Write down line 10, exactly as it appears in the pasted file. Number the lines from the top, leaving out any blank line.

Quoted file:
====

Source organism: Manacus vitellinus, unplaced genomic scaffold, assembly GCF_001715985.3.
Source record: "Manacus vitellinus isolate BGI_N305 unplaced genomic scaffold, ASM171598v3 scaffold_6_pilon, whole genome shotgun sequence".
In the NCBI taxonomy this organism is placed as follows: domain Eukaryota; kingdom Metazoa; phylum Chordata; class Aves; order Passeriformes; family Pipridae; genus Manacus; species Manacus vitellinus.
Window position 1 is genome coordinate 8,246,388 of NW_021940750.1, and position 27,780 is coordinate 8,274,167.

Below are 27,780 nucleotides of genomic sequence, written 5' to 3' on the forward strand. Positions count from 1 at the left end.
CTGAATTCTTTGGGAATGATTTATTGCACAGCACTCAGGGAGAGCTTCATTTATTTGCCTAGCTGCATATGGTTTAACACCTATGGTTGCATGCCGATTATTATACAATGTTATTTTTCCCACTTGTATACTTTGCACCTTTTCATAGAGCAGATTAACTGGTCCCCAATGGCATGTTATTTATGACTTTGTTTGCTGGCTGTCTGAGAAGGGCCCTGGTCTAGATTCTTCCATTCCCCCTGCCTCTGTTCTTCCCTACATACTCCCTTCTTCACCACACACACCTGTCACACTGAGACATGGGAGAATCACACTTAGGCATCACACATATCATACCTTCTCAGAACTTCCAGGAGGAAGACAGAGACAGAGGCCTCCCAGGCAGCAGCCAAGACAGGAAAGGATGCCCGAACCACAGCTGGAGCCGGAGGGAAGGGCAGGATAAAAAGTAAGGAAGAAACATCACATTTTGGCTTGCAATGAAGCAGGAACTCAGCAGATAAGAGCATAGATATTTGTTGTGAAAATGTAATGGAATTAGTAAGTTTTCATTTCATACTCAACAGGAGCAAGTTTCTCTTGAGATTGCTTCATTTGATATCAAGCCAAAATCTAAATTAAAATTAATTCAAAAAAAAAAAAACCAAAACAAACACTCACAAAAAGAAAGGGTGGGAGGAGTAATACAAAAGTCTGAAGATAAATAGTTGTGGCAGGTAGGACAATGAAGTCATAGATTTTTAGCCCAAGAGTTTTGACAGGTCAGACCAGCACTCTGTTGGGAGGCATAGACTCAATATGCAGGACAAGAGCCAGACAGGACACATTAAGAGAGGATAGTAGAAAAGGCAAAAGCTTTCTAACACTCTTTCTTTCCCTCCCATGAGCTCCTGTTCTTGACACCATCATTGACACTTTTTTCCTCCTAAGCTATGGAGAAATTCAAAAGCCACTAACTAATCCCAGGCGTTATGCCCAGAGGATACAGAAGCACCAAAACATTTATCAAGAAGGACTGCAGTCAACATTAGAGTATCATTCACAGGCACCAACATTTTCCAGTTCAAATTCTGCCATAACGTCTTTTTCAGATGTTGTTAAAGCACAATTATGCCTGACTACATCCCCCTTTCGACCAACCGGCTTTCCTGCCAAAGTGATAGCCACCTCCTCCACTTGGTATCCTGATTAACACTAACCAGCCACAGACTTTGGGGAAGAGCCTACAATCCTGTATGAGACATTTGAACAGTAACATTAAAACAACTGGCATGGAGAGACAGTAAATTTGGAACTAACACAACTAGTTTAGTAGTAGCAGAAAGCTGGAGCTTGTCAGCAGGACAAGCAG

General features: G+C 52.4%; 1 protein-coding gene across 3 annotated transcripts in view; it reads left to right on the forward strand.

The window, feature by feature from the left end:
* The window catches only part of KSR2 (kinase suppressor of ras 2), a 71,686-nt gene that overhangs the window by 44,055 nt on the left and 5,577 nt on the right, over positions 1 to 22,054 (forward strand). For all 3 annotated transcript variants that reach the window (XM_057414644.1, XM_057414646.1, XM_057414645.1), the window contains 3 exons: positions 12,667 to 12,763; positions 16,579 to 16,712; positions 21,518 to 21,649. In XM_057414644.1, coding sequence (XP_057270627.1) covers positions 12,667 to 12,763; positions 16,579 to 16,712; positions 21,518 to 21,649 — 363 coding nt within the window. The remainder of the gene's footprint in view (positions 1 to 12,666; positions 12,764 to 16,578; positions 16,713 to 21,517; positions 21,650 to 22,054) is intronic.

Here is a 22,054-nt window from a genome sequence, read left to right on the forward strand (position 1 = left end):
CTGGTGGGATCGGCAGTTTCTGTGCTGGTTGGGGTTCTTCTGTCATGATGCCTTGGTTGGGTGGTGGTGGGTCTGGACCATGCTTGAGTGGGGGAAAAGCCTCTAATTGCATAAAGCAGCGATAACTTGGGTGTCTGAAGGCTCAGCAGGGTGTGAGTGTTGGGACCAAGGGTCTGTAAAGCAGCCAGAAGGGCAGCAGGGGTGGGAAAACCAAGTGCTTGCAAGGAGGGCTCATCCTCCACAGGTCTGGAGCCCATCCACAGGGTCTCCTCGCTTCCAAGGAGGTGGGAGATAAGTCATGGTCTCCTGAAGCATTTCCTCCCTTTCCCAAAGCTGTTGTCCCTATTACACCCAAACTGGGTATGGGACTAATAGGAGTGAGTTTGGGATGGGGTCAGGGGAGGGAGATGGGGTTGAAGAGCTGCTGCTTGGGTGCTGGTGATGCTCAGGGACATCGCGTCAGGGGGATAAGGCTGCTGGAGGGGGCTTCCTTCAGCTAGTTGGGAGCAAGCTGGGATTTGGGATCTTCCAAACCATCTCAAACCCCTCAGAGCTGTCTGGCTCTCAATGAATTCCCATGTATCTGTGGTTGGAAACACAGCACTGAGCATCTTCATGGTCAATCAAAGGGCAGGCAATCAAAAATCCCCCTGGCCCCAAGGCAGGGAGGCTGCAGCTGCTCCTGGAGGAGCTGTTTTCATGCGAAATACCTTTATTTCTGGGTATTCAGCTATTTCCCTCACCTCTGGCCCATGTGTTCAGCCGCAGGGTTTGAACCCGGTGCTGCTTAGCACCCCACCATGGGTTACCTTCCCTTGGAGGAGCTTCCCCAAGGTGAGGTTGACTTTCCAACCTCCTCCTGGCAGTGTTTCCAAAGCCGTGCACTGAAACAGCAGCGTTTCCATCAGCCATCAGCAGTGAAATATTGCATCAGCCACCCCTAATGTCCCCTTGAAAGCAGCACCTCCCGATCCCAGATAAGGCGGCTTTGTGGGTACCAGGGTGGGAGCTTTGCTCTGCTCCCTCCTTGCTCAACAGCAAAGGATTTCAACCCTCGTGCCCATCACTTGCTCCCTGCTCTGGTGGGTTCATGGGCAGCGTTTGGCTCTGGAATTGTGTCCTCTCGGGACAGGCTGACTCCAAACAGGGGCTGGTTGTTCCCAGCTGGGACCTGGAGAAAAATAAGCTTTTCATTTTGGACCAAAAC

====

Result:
Here is a 22,054-nt window from a genome sequence, read left to right on the forward strand (position 1 = left end):